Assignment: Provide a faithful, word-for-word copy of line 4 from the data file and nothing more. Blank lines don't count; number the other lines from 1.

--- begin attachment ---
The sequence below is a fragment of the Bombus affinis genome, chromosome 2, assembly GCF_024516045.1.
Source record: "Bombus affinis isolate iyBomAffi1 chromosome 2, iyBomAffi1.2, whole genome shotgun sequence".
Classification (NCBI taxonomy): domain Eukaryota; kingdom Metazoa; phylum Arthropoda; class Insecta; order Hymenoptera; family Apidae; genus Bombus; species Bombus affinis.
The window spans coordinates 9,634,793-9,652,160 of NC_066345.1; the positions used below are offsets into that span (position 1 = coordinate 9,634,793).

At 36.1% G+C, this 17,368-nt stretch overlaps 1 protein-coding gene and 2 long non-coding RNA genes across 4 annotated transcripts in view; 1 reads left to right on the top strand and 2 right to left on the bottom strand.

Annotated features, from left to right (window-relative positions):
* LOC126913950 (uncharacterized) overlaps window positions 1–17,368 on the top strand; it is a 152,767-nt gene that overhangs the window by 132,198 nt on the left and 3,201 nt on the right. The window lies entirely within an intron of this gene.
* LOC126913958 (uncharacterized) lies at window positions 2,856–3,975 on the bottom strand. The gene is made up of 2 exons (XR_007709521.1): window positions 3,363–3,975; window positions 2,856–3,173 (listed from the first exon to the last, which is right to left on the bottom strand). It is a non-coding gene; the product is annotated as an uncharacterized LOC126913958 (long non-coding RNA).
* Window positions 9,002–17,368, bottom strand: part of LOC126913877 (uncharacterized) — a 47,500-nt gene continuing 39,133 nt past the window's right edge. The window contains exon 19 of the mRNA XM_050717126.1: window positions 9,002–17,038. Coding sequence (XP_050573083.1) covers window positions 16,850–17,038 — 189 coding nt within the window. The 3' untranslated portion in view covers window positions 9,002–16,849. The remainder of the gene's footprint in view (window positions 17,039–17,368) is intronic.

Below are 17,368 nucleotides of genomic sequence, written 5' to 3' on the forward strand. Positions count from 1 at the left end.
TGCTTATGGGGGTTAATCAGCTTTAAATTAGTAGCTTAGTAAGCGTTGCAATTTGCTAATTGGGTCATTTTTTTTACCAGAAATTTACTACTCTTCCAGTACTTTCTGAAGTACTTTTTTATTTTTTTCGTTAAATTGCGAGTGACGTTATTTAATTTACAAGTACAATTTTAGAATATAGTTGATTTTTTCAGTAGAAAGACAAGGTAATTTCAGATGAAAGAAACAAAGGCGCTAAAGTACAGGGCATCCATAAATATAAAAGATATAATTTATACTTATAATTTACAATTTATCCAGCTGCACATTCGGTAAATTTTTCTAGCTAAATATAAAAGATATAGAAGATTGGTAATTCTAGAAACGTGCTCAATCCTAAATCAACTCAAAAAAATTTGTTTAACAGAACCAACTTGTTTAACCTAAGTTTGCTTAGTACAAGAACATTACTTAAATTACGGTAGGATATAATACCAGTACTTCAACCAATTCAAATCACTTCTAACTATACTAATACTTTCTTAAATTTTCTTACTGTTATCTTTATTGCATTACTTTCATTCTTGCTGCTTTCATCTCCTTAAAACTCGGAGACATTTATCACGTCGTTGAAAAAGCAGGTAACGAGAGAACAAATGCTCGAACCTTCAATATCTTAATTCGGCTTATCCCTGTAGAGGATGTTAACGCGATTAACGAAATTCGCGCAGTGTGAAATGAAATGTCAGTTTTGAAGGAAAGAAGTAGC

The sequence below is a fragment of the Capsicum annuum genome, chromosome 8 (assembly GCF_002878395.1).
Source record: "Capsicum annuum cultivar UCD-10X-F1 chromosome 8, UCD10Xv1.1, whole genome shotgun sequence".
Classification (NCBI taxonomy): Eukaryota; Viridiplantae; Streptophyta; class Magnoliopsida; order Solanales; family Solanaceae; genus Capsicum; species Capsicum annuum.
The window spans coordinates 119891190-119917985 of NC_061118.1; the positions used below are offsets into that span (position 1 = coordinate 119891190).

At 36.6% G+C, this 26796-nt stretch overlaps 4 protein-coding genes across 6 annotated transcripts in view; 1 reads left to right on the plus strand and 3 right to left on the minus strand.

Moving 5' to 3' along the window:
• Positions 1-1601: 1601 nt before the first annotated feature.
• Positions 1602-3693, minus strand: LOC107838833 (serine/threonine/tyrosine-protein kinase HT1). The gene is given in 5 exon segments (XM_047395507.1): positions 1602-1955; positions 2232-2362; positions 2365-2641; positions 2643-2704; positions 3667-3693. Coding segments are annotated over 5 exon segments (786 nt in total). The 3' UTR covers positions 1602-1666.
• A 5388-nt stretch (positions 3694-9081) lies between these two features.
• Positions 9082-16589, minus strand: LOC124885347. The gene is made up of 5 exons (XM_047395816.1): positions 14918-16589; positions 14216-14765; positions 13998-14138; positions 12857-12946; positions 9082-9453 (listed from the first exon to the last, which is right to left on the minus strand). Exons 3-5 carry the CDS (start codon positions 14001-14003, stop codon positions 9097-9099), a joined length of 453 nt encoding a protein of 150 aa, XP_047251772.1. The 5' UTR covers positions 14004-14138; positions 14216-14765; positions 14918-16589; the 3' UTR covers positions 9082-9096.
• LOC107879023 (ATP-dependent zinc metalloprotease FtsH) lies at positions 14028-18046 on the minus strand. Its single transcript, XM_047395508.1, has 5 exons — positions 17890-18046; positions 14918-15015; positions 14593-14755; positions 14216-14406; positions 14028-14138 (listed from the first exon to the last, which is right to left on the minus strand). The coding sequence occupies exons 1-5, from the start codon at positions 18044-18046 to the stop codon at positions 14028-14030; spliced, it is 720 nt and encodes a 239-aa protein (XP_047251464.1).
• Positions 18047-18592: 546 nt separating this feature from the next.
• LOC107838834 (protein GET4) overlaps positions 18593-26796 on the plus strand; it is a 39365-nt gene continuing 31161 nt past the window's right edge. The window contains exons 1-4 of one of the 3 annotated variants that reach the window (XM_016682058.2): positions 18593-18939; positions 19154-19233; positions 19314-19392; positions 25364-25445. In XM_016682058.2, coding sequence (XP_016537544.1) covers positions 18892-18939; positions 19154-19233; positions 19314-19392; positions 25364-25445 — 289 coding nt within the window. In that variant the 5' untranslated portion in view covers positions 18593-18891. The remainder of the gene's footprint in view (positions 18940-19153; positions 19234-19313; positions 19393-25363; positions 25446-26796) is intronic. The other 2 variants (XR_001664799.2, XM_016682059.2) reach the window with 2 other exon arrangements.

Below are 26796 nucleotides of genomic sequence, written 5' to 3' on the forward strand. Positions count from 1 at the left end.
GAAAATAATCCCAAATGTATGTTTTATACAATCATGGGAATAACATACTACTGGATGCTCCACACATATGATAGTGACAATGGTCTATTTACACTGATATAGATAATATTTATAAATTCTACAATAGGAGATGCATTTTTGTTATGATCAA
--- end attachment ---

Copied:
The window spans coordinates 9,634,793-9,652,160 of NC_066345.1; the positions used below are offsets into that span (position 1 = coordinate 9,634,793).